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Open AccessArticle

Household Air Pollution: Sources and Exposure Levels to Fine Particulate Matter in Nairobi Slums

African Population and Health Research Center (APHRC), P.O. Box 10787-00100 Nairobi, Kenya
Epidemiology and Global Health Unit, Department of Public Health and Clinical Medicine, Faculty of Medicine, Umeå University, Umeå SE-901 87, Sweden
Drugs for Neglected Diseases Initiative, P.O. Box 21936-00505 Nairobi, Kenya
Author to whom correspondence should be addressed.
Academic Editors: Barbara Zielinska and Andrey Khlystov
Toxics 2016, 4(3), 12;
Received: 18 May 2016 / Revised: 22 June 2016 / Accepted: 4 July 2016 / Published: 13 July 2016
(This article belongs to the Special Issue Air Toxics)
With 2.8 billion biomass users globally, household air pollution remains a public health threat in many low- and middle-income countries. However, little evidence on pollution levels and health effects exists in low-income settings, especially slums. This study assesses the levels and sources of household air pollution in the urban slums of Nairobi. This cross-sectional study was embedded in a prospective cohort of pregnant women living in two slum areas—Korogocho and Viwandani—in Nairobi. Data on fuel and stove types and ventilation use come from 1058 households, while air quality data based on the particulate matters (PM2.5) level were collected in a sub-sample of 72 households using the DustTrak™ II Model 8532 monitor. We measured PM2.5 levels mainly during daytime and using sources of indoor air pollutions. The majority of the households used kerosene (69.7%) as a cooking fuel. In households where air quality was monitored, the mean PM2.5 levels were high and varied widely, especially during the evenings (124.6 µg/m3 SD: 372.7 in Korogocho and 82.2 µg/m3 SD: 249.9 in Viwandani), and in households using charcoal (126.5 µg/m3 SD: 434.7 in Korogocho and 75.7 µg/m3 SD: 323.0 in Viwandani). Overall, the mean PM2.5 levels measured within homes at both sites (Korogocho = 108.9 µg/m3 SD: 371.2; Viwandani = 59.3 µg/m3 SD: 234.1) were high. Residents of the two slums are exposed to high levels of PM2.5 in their homes. We recommend interventions, especially those focusing on clean cookstoves and lighting fuels to mitigate indoor levels of fine particles. View Full-Text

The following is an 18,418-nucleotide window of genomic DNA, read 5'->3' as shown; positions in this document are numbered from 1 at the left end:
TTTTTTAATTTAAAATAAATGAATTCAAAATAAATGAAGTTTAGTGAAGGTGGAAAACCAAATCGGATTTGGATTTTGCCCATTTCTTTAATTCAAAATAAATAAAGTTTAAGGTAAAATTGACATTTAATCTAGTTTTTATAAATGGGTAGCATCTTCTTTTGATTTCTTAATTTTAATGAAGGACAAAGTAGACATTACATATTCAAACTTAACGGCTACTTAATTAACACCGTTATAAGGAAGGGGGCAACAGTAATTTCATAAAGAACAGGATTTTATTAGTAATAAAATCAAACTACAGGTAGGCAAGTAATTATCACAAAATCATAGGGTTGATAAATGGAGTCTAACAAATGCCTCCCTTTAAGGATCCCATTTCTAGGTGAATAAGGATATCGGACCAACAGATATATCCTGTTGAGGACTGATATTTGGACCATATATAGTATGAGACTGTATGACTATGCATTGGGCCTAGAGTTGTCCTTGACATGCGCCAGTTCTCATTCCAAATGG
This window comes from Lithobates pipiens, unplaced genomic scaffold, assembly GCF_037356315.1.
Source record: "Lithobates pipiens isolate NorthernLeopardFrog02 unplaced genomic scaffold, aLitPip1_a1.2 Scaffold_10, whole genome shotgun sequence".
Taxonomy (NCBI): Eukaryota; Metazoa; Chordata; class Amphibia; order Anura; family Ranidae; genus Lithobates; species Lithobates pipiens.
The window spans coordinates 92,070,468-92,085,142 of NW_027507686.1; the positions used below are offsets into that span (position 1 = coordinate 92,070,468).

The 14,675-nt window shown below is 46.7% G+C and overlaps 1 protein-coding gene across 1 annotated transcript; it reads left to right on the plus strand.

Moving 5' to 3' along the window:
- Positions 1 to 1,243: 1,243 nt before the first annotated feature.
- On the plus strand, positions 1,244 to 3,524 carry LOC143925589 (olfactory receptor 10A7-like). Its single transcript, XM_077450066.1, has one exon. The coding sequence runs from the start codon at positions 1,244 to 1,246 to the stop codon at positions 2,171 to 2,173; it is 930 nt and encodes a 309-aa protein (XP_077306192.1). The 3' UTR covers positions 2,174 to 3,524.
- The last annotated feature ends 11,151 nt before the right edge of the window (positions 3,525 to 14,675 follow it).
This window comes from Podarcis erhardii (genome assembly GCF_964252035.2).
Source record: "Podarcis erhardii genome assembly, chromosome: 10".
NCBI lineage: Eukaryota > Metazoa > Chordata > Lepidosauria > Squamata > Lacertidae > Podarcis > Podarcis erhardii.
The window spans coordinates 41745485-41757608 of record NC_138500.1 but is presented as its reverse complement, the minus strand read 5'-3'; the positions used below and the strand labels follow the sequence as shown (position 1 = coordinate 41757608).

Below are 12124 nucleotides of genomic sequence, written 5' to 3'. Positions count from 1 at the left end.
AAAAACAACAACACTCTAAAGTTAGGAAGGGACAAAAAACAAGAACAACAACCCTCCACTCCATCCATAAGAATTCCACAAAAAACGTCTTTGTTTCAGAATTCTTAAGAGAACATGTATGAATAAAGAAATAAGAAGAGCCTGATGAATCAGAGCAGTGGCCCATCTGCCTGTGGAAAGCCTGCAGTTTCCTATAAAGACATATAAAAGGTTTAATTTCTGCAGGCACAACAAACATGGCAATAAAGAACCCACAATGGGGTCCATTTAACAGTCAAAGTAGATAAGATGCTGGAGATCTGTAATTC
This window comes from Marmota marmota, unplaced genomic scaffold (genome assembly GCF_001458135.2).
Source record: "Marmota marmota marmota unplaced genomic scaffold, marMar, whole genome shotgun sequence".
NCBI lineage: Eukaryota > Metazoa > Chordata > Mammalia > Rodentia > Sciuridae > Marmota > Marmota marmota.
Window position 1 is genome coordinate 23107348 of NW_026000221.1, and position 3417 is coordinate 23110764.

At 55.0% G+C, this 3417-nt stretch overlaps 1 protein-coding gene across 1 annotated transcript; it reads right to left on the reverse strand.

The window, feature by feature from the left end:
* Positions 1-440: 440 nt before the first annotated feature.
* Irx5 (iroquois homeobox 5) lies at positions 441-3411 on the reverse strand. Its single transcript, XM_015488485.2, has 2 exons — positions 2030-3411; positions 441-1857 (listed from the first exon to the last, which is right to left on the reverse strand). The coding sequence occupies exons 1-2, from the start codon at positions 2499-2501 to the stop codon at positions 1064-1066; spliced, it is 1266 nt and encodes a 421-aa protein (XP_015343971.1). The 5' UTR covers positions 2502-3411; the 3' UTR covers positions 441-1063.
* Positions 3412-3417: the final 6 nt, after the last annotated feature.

Keywords: household air pollution; cookstoves; PM2.5; slums; Nairobi household air pollution; cookstoves; PM2.5; slums; Nairobi
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Muindi, K.; Kimani-Murage, E.; Egondi, T.; Rocklov, J.; Ng, N. Household Air Pollution: Sources and Exposure Levels to Fine Particulate Matter in Nairobi Slums. Toxics 2016, 4, 12.

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